East of Constantinople, West of Shanghai

Working for amateurs


One of the most unnerving things…
Oh, hello! You’re here!
This is one of those posts about the incredibly funny and surreal experiences of one that’s trying to make a living writing – a marketing guru guaranteed I’d get tons of likes and followers by telling you these stories… so!

One of the most unnerving things of working as a freelance is the clients that do not pay you in time, but then point out it’s extremely unprofessional on your part talking about it and pointing your finger at them.
What a horrid lack of class, mentioning money like that!

The first time it happened it was almost ten years ago – I worked through the Christmas period on a very important and very urgent translation, and then the publisher simply did not pay. They ignored my calls and my mails. It took me sixteen months and the intercession of a friend of my father that works in credit recovery, to finally get my sixteen hundred euro. Of course at that point I had already defaulted some payments and my bank was out for my blood, and I had to sell a painting, that was my one heirloom from my mother, to avoid other consequences.
The publisher pointed out that it would have been extremely unprofessional on my part to mention their name publicly about this matter. They did not say anything about the professionalism of sending a guy with a baseball bat to their offices, on the other hand.
Then they went belly-up, burning a 40.000 euro hole in the pockets of their latest partner.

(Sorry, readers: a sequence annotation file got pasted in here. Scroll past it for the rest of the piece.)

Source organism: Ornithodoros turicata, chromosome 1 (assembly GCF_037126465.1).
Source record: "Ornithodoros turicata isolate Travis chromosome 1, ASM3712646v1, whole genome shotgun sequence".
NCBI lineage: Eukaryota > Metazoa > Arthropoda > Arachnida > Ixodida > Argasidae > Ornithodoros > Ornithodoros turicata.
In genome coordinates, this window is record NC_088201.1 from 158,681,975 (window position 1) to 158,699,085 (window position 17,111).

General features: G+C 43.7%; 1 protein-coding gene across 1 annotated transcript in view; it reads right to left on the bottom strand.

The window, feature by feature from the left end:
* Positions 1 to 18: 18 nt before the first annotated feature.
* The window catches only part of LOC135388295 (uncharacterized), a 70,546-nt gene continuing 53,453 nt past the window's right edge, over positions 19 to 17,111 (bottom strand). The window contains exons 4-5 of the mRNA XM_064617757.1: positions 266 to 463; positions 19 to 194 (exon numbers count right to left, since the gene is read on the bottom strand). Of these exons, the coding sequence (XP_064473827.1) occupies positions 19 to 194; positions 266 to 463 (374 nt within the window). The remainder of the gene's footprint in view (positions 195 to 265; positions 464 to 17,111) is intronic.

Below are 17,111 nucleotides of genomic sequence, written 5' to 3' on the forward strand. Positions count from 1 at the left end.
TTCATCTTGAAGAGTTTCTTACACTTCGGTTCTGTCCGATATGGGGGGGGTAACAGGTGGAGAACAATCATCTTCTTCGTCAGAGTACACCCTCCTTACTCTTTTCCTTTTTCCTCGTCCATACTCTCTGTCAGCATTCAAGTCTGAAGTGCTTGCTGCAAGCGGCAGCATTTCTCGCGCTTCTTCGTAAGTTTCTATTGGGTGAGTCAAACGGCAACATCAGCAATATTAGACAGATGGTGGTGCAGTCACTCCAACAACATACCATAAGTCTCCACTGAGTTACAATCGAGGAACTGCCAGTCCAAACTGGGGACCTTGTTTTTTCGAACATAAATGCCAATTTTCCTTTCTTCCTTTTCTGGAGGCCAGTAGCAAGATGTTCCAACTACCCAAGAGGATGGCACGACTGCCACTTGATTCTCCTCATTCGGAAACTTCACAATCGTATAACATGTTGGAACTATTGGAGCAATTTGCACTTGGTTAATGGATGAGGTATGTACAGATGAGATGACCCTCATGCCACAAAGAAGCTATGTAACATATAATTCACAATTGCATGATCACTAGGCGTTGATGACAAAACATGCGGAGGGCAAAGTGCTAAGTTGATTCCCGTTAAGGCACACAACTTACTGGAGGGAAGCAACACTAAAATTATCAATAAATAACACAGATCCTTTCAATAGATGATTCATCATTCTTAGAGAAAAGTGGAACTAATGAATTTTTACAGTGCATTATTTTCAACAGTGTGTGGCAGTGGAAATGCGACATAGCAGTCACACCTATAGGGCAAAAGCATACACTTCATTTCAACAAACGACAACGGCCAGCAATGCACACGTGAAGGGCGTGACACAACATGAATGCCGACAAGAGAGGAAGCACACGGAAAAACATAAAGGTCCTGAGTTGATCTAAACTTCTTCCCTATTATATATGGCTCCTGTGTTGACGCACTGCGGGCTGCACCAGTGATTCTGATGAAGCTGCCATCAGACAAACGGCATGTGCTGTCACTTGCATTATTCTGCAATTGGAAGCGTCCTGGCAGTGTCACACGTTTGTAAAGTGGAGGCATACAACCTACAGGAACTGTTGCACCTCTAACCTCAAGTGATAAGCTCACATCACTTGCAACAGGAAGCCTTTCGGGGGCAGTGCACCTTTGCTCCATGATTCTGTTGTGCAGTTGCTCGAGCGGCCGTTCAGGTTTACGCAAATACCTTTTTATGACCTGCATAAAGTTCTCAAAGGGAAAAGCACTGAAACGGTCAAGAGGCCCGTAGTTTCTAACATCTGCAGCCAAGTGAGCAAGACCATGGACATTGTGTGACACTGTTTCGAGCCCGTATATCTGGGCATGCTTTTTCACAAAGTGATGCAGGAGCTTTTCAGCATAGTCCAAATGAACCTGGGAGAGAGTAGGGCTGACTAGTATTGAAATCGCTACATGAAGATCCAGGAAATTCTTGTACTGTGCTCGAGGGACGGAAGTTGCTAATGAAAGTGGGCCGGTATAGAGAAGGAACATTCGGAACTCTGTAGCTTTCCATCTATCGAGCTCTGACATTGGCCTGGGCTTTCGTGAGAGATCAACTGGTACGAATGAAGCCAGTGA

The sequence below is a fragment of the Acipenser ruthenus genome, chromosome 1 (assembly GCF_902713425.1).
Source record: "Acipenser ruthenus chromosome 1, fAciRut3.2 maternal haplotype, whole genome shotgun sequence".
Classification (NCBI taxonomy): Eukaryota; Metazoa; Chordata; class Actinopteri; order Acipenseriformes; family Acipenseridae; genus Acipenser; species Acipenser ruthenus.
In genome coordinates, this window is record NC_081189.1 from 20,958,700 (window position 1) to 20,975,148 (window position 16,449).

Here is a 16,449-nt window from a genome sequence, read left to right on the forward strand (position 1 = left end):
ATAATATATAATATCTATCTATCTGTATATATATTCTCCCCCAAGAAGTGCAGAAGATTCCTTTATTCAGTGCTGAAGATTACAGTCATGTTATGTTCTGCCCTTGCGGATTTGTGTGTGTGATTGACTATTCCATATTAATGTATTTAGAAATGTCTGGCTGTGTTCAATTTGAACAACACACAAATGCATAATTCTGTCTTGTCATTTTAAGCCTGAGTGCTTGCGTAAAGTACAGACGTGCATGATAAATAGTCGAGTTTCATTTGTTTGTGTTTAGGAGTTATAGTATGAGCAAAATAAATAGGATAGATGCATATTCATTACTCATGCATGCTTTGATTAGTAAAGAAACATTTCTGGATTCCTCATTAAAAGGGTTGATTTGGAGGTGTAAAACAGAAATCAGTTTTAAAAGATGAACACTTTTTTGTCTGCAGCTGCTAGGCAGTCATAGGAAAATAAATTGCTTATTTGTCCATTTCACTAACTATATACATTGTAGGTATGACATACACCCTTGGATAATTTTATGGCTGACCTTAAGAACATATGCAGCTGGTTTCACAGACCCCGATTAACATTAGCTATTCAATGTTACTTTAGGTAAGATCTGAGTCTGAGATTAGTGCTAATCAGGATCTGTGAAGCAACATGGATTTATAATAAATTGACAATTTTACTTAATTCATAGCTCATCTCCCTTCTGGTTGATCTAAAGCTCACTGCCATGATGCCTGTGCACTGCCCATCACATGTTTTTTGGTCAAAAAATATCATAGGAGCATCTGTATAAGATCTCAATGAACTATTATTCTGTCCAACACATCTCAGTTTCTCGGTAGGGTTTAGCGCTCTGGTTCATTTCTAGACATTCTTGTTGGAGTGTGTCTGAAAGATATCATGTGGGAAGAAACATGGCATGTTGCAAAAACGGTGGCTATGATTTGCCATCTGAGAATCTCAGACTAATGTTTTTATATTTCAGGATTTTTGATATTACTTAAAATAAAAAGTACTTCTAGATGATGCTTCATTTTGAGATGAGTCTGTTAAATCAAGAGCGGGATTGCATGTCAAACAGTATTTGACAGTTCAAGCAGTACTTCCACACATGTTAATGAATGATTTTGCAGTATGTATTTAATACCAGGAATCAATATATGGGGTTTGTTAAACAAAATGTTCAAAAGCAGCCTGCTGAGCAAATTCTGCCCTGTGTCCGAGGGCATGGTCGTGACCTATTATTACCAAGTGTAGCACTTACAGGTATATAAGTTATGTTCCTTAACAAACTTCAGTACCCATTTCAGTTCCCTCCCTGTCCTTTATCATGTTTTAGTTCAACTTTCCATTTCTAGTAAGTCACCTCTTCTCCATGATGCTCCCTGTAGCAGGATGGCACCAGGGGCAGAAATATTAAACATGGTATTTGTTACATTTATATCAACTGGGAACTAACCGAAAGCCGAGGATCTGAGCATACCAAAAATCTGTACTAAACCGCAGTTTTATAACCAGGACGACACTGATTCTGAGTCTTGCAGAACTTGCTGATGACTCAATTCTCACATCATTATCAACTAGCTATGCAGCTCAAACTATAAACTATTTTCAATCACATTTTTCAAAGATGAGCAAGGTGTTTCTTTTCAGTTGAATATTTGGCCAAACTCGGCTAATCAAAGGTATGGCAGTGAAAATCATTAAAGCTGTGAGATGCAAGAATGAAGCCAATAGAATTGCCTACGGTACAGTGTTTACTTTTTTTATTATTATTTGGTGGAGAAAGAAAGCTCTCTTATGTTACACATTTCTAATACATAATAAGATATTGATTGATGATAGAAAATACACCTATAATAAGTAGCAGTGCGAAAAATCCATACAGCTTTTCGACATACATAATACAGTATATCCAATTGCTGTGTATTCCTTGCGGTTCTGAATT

Right now I’m in the same situation, with a twist: my client is not paying the latest translation I delivered, but just hit me with 17.000 more words to translate, urgently.
They appeal to my professionalism.

And professionalism is exactly the crux, here.
A lot of these people happen to be small publishers or indie authors and have an alternative source of income – they or their spouses hold “real jobs”, so that when I call them and I say “Please, I delivered the work, now I need the money because I need to pay my internet provider”, they basically cannot conceive the thought that I actually have only my work to pay for my expenses.
They, after all, have a real job.
Haven’t we all a real job?
Come on, man, where’s the urgency? LOL! Use your salary to pay those bills!

Being a bunch of amateurs, they cannot conceive the needs of a professional. And yet, they appeal to your professionalism.

So now here I am, in free fall.
I’ll keep you posted, as long as they don’t shut down my internet access.

Author: Davide Mana

Paleontologist. By day, researcher, teacher and ecological statistics guru. By night, pulp fantasy author-publisher, translator and blogger. In the spare time, Orientalist Anonymous, guerilla cook.

6 thoughts on “Working for amateurs

  1. This problem plagues people in our profession. It seems a lot of people think writers should be happy to just work for “exposure” or because they derive a natural pleasure from writing, which is its own reward. And while that can be true, and exposure is important for writers, we would never expect people in other professions to work just for the love of it. Can you imagine telling your doctor you can’t pay them, but you’ll spread the good word? Or telling your plumber that you thought he just liked working on pipes!

    I hope you get your money. You deserve money for services rendered, especially if that was in the contract.


  2. That guy messed with a lot of professional lives, and I know what I’m talking about!


  3. Just happened to make payment and add a bonus after you made some noise? Wow, you’re right, what a coincidence…….. :-/

    Maybe he should just learn to pay his debts on time and not complain about people he owes money to making what he considers to be declasse’ comments about him.


    • The environment here is very fragile.
      As long as there’s people giving away their work for exposure, we’ll never get nowhere.
      On the other hand, if you’re good and they need you, sometimes they just need a little push to behave decently.


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